Continuous feedback during the course of the semester
Feedback by final exam (In addition to the grade)
Peer feedback (Students give each other feedback)
7,5 ECTS
Type of assessment
Oral examination, 20 minutes
The student draws an exam topic, a few figures from the textbook, and a geochemical data set. The student then has 20 minutes to prepare a figure using MatLab of the data set and prepare a interpretation of the dataset. The student is then examined for 20 min. in the drawn exam topic, figures from the textbook, and the figure created in MatLab.
All aids allowed

The students are expsected to bring their own computer with MatLab installed.

Marking scale
7-point grading scale
Censorship form
External censorship
Criteria for exam assessment

Please see learning outcomes

Single subject courses (day)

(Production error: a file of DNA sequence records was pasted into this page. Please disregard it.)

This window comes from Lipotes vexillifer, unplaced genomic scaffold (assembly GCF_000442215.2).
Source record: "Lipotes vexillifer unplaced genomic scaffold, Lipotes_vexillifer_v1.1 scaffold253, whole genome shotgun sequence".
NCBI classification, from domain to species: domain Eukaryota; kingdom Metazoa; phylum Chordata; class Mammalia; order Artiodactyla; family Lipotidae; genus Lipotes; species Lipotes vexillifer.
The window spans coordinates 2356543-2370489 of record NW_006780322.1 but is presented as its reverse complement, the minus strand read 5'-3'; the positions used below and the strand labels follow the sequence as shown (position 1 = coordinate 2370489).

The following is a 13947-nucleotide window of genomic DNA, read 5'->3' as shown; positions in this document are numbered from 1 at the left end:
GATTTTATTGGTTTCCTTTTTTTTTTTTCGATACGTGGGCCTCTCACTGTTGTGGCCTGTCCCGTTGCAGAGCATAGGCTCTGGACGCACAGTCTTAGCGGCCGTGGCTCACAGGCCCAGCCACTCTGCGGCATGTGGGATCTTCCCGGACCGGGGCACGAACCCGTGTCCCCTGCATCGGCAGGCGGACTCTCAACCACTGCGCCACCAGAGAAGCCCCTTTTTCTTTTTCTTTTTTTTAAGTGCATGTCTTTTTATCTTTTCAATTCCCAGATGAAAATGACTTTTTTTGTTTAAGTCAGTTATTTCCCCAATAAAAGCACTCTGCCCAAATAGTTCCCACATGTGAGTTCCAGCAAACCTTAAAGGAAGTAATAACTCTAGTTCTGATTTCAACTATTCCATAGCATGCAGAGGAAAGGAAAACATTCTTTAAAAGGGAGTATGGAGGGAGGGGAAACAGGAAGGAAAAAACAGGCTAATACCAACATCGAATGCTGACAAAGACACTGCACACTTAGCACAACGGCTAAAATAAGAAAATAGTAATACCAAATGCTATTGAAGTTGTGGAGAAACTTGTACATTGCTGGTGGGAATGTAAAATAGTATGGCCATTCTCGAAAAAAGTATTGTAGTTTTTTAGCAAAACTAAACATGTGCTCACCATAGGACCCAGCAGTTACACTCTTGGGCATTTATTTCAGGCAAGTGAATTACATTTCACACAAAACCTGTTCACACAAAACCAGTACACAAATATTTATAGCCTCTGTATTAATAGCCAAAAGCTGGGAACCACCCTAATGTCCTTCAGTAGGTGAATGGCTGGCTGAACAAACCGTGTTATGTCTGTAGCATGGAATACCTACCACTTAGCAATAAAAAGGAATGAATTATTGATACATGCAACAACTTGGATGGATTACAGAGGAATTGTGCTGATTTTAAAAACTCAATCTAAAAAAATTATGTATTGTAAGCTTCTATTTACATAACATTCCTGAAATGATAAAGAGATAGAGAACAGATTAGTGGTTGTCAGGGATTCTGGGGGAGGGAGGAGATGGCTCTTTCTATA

• Category
  • Hours
  • Lectures
  • 27
  • Preparation
  • 104
  • Theory exercises
  • 15
  • Excursions
  • 60
  • English
  • 206


Course number
7,5 ECTS
Programme level

1 block

Block 4
The number of seats may be reduced in the late registration period
Study Board of Geosciences and Management
Contracting department
  • Department of Geoscience and Natural Resource Management
Contracting faculty
  • Faculty of Science
Course Coordinator
  • Christian J. Bjerrum   (3-7279714f78767d3d7a843d737a)
Saved on the 09-12-2021